There are certain things in life that only come with experience. We learn, personality traits are tempered, our field of vision expands to include a more complete picture... all of these things require time.
I sort of hate that.
Its not that I doubt the validity of the idea that we grow wiser as we get older, but I don't like the idea of passively waiting for a wiser version of myself to emerge. She will, I'm sure, and will likely not do things like impulse buying sparkly black heels even though she only ever wears flats. But what am I to do with myself in the meantime?
I've been thinking about this as it relates to writing. I'm a young writer. All of my skills in that regard need tweaking and perfecting and polishing; and some need downright maturing. I'm like a cheese. I'm good now, but I might be better later. I don't want to rush out into the world incomplete and packaged in a flat plastic that is impossible to remove, but I don't want to wait around to become a tasty gouda, and miss my cheddar years.
Is anyone else confused by where I just took this metaphor? Too cheesy?
I know so little of what there is to know in the world. I've glimpsed the corner of writing, seen the beginnings of marriage, seen the briefest sliver of the design world. I feel like I know less about myself and my world that I did ten years ago, but I'll chalk that up to the intoxicating knowledge that accompanies teenager-dom.
I have no doubt that if I continue to practice the art of writing, that I will improve. Armed with this knowledge, it is severely tempting to save up all of my 'good ideas' for when the wiser, hopefully more ravishing, version of myself appears through the ethereal fog of my future. I don't want to waste a gouda idea (haha! That wasn't even intentional) on a cheddar set of skills.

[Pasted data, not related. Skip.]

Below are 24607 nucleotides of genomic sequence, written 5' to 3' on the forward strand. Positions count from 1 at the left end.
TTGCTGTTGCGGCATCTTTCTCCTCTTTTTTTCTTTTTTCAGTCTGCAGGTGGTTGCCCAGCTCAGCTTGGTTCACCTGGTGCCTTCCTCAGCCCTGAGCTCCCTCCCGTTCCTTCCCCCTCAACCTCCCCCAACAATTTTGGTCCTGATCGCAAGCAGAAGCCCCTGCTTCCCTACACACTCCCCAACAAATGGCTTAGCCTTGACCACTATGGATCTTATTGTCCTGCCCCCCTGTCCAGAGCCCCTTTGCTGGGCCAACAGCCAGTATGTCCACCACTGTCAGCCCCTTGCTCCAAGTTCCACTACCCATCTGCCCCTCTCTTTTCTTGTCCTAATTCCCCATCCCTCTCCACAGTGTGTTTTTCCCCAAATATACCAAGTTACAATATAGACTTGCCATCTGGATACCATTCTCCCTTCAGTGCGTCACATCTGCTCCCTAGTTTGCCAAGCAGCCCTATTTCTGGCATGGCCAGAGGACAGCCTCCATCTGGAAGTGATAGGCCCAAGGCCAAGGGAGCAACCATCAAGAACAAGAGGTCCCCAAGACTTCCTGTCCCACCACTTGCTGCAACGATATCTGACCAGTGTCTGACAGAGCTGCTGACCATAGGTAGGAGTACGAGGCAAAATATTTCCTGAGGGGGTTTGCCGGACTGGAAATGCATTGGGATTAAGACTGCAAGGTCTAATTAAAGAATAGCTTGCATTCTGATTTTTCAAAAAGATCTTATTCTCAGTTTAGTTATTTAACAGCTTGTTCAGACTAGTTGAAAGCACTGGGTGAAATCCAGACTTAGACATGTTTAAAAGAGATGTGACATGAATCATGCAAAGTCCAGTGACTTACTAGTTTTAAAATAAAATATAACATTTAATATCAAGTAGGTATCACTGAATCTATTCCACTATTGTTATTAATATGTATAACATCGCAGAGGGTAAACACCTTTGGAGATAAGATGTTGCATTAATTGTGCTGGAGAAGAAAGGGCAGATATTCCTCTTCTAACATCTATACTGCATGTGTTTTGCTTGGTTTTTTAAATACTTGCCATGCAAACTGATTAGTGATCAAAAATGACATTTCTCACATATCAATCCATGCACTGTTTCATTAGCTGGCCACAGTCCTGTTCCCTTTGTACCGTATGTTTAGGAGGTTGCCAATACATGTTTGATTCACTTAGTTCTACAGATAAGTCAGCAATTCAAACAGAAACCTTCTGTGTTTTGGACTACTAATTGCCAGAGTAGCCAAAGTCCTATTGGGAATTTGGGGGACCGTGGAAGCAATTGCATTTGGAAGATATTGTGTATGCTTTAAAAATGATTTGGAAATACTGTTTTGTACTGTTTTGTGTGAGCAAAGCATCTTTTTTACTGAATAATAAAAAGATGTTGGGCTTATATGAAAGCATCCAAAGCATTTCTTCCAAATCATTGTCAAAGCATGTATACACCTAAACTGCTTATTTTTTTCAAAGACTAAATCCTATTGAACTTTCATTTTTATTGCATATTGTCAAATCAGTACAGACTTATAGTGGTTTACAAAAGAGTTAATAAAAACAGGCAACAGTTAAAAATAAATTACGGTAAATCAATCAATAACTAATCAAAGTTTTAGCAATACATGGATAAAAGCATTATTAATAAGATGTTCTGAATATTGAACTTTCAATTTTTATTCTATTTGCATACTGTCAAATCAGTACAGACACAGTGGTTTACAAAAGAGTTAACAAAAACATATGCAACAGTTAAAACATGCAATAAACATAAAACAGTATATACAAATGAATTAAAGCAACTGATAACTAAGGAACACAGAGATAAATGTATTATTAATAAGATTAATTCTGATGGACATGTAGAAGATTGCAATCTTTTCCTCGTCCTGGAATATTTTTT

Its very easy for me to be wrapped up in what I don't know. In how little experience I have, or, how much more experience everyone else seems to have. Every time I visit a writing blog, I learn something new about the writing process or publishing process that is absolutely daunting. I see all of the fancy cheese at the table, and I start to wonder if cheddar will be enough. Maybe I should wait until I'm a little more rounded, a little more seasoned, to really dig in and take my shot.
And then I think... naw.
I've always liked cheddar the best anyway. I don't wear high heels, half of my wardrobe is flannel, I jump into things with both feet, and that's how I learn. Give me a cheddar life. And later on, maybe I'll mature into one of those cheeses that come in the wax that I'm never sure if I'm supposed to eat or not. But in the meantime, I'll celebrate my cheddar-hood.